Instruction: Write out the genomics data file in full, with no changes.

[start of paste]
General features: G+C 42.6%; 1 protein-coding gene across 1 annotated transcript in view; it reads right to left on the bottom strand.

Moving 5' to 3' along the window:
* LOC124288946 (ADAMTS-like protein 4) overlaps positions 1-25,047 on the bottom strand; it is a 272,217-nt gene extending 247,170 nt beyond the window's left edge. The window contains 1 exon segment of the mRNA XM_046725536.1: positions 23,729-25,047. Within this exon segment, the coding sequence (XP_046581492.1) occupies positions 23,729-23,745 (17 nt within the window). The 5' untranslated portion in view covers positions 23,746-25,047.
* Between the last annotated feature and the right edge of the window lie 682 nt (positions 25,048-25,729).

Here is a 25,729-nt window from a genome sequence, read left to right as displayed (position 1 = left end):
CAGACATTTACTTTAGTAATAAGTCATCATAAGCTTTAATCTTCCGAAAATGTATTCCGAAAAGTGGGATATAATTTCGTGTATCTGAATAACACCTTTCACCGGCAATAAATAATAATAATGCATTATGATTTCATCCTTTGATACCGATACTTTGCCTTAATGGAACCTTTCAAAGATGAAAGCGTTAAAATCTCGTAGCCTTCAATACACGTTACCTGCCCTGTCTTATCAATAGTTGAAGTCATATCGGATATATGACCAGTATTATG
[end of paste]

General features: G+C 42.6%; 1 protein-coding gene across 1 annotated transcript in view; it reads right to left on the bottom strand.

Moving 5' to 3' along the window:
* LOC124288946 (ADAMTS-like protein 4) overlaps positions 1-25,047 on the bottom strand; it is a 272,217-nt gene extending 247,170 nt beyond the window's left edge. The window contains 1 exon segment of the mRNA XM_046725536.1: positions 23,729-25,047. Within this exon segment, the coding sequence (XP_046581492.1) occupies positions 23,729-23,745 (17 nt within the window). The 5' untranslated portion in view covers positions 23,746-25,047.
* Between the last annotated feature and the right edge of the window lie 682 nt (positions 25,048-25,729).

Here is a 25,729-nt window from a genome sequence, read left to right as displayed (position 1 = left end):
CAGACATTTACTTTAGTAATAAGTCATCATAAGCTTTAATCTTCCGAAAATGTATTCCGAAAAGTGGGATATAATTTCGTGTATCTGAATAACACCTTTCACCGGCAATAAATAATAATAATGCATTATGATTTCATCCTTTGATACCGATACTTTGCCTTAATGGAACCTTTCAAAGATGAAAGCGTTAAAATCTCGTAGCCTTCAATACACGTTACCTGCCCTGTCTTATCAATAGTTGAAGTCATATCGGATATATGACCAGTATTATG